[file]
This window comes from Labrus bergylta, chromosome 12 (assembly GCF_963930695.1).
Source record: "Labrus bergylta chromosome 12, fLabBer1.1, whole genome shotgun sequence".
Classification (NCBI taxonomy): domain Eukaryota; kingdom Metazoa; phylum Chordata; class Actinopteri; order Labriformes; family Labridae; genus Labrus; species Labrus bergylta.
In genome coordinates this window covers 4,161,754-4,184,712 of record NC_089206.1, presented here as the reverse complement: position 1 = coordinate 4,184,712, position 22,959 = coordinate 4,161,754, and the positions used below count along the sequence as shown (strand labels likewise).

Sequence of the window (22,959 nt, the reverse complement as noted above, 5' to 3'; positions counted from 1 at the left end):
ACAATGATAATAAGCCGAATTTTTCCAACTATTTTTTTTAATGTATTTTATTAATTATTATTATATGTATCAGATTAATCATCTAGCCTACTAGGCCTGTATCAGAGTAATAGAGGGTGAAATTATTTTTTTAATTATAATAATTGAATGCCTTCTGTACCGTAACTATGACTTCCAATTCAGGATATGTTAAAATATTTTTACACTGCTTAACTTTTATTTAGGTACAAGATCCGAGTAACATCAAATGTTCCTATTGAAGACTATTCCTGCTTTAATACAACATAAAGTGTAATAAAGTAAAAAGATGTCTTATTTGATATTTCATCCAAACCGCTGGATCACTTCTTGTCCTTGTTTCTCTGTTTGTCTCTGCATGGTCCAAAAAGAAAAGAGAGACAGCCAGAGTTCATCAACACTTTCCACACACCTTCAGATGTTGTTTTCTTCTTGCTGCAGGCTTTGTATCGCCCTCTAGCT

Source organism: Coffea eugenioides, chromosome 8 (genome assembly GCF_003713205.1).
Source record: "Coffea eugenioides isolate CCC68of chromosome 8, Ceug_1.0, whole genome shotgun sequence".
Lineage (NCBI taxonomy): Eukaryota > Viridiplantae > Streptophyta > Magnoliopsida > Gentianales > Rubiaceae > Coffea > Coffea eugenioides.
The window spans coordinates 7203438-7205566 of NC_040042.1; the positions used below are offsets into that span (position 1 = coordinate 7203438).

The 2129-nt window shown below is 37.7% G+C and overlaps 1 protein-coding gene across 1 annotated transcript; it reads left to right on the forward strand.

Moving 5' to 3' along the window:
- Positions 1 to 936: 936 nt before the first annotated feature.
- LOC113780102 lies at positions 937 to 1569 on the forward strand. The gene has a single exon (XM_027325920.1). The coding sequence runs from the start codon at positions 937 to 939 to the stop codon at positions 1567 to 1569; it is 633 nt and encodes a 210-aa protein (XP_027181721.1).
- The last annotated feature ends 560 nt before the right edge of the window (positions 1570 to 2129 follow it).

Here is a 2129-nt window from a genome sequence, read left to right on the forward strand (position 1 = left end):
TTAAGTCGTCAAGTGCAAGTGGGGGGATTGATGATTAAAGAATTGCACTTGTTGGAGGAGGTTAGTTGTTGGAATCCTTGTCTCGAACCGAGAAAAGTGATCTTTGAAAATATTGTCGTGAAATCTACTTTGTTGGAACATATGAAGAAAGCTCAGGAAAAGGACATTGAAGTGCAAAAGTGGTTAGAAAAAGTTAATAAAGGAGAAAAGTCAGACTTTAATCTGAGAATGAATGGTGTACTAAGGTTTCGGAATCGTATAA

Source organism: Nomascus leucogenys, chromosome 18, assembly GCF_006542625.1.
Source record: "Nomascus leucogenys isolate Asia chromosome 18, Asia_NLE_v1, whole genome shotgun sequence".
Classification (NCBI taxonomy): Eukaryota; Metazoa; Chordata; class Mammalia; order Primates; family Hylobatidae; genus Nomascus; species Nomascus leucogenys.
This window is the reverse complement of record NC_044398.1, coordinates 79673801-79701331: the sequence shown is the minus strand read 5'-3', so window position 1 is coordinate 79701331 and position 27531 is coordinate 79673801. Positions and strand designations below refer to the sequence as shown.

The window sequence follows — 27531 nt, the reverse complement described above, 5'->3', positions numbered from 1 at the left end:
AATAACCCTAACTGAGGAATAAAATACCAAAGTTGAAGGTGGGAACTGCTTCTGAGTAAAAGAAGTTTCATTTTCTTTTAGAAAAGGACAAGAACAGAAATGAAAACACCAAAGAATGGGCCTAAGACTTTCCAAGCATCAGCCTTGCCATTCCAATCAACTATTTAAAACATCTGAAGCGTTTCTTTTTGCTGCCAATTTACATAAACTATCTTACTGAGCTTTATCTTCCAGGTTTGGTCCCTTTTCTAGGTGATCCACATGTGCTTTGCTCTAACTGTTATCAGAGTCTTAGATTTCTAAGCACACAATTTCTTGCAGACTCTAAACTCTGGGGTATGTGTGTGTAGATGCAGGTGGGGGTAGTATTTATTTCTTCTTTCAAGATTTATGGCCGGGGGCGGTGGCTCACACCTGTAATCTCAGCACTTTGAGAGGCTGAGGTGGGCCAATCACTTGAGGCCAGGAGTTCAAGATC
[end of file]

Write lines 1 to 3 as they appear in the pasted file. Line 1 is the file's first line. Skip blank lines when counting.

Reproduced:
This window comes from Labrus bergylta, chromosome 12 (assembly GCF_963930695.1).
Source record: "Labrus bergylta chromosome 12, fLabBer1.1, whole genome shotgun sequence".
Classification (NCBI taxonomy): domain Eukaryota; kingdom Metazoa; phylum Chordata; class Actinopteri; order Labriformes; family Labridae; genus Labrus; species Labrus bergylta.